I would like to relaunch today a couple of ideas I have talked about before to improve the service and assist with efficiency.
The NHS issues large number of items to help people with their injuries and to assist their mobility. Many of these items like walking frames, crutches, wheelchairs, and various supports could be reused after a deep clean and checking, but are often left with the patient or the patient’s family. The NHS could appoint contractors who would pick these items up from the patient or from the hospital after use, carry out the checks, and return them to the NHS for another patient. This should be cheaper than buying new every time, removes the costs of dumping them as waste, and would be a visible contribution to recycling.
The NHS also uses a large quantity of other supplies every day. There are two issues about this that might be amenable to improved handling. The first is to make more use of suppliers willingness these days to supply just in time, delivering to the ward or surgery that needs the item. Parts of the NHS still have a tendency to double and treble bank stocks, with a central stock, a hospital stock and a ward stock. The more you stock the more chance there is of damage or of things going out of date. It also takes up valuable space. Some pharma products need fridge storage.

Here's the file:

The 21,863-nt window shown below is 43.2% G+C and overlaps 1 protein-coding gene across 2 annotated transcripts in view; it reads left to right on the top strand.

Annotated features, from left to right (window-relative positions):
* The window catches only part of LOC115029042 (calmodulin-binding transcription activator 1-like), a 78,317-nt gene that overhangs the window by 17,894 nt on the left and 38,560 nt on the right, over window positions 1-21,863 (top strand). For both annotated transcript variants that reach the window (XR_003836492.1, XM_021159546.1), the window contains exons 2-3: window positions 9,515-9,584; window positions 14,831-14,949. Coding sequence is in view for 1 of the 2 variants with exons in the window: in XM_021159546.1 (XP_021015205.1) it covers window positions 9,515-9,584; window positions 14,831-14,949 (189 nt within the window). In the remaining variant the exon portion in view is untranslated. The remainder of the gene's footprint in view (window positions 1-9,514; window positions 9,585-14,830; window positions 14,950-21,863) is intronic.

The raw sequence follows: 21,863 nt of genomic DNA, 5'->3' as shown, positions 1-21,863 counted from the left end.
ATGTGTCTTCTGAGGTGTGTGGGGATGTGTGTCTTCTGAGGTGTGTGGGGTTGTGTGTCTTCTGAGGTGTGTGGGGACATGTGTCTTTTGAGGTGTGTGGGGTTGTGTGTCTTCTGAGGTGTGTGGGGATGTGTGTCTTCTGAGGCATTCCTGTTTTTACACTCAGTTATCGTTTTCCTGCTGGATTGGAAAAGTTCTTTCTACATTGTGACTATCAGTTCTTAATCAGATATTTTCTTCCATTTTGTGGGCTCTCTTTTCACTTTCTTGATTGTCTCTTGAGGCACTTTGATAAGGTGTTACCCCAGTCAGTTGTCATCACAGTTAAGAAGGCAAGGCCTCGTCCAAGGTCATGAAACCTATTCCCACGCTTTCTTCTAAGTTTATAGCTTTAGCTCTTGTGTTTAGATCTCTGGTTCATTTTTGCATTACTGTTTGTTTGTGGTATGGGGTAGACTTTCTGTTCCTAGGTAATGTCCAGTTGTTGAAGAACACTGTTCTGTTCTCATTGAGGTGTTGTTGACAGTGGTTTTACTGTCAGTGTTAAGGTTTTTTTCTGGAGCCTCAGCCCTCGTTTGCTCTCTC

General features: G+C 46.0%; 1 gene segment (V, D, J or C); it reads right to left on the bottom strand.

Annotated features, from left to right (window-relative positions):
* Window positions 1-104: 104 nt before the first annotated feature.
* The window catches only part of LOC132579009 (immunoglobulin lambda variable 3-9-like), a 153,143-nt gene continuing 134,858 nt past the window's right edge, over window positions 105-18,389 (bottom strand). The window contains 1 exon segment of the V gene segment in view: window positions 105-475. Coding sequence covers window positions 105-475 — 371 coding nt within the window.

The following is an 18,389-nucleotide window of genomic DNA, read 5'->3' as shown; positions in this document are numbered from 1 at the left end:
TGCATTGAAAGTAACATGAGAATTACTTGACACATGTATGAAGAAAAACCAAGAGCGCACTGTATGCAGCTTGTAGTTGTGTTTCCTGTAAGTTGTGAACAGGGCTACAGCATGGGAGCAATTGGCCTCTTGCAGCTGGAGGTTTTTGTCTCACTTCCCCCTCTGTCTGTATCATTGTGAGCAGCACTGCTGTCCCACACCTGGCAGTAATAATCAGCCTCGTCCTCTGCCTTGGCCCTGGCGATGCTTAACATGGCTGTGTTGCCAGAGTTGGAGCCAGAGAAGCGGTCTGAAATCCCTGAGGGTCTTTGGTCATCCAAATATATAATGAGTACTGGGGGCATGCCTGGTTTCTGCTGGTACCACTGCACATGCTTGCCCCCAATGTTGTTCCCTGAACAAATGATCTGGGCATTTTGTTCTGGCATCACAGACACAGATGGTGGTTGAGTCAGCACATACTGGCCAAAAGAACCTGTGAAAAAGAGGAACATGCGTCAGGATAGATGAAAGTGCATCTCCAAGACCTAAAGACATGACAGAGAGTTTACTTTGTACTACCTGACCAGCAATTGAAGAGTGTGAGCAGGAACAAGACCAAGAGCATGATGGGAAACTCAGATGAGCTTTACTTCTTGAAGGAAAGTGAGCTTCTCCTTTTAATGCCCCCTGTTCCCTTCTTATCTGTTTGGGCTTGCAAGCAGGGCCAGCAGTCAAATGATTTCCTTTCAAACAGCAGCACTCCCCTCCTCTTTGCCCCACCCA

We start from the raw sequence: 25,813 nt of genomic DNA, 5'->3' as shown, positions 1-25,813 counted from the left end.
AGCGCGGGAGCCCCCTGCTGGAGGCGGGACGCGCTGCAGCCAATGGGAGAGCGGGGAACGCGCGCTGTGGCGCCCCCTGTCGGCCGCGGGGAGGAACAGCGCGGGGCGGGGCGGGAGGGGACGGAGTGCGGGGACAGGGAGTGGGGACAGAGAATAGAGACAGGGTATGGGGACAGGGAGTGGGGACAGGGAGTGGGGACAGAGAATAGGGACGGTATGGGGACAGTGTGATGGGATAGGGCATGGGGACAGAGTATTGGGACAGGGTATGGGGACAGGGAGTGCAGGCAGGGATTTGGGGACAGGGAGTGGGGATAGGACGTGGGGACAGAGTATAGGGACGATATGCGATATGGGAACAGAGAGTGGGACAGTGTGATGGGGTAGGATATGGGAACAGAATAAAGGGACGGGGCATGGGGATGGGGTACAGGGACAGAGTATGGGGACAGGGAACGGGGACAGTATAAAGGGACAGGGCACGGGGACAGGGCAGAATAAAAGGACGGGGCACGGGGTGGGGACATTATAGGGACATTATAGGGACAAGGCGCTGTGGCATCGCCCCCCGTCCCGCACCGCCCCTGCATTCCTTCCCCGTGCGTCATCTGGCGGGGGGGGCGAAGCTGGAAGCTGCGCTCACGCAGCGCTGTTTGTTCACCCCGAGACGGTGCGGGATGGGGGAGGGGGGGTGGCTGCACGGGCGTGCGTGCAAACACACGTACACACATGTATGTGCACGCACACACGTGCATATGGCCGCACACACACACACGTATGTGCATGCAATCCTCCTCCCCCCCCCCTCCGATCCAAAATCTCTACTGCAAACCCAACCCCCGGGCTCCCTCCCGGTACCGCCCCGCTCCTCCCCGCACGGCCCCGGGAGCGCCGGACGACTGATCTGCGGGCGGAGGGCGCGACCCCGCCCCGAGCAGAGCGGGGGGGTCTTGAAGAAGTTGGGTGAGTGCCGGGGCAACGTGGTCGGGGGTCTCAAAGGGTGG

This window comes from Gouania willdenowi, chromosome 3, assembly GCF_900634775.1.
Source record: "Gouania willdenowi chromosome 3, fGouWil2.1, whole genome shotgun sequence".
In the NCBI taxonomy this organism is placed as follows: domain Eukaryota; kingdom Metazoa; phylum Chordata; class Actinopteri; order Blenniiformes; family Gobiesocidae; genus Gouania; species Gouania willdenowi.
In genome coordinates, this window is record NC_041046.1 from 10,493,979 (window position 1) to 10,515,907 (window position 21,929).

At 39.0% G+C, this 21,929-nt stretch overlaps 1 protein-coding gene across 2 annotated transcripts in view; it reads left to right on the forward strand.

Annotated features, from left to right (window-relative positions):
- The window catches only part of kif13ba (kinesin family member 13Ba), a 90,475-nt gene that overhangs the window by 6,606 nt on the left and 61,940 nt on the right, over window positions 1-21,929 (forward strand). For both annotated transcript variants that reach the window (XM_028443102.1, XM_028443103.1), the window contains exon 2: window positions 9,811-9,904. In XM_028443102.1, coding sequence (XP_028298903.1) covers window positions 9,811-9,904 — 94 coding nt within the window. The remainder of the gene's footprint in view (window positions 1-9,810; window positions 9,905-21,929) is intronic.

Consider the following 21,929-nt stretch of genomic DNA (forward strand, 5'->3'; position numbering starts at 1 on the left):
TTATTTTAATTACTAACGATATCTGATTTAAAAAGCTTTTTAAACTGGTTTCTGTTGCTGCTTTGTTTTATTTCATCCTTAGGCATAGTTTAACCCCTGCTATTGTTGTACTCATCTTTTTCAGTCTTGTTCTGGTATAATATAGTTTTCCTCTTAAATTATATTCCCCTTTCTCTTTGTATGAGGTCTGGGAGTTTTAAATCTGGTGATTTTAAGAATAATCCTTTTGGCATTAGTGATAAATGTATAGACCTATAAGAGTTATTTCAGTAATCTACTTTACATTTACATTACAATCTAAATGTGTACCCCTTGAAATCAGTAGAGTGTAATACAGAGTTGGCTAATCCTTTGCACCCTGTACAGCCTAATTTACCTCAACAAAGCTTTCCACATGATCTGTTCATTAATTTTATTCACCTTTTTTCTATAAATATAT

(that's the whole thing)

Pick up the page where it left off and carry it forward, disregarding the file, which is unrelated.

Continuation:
The second is to have good dispensing of the product where it is needed, with guidance to busy medical staff as to which they need. Modern stock control and access systems allow precision delivery of the items needed related to a specific task. These systems also keep check of supplies and can ensure re-ordering in good time so there is also back up. Making supplies available to people discharged from hospital could also benefit from better control of stock, so people get what they need in a timely way, but are not burdened with large deliveries which turn out to be in excess of their needs.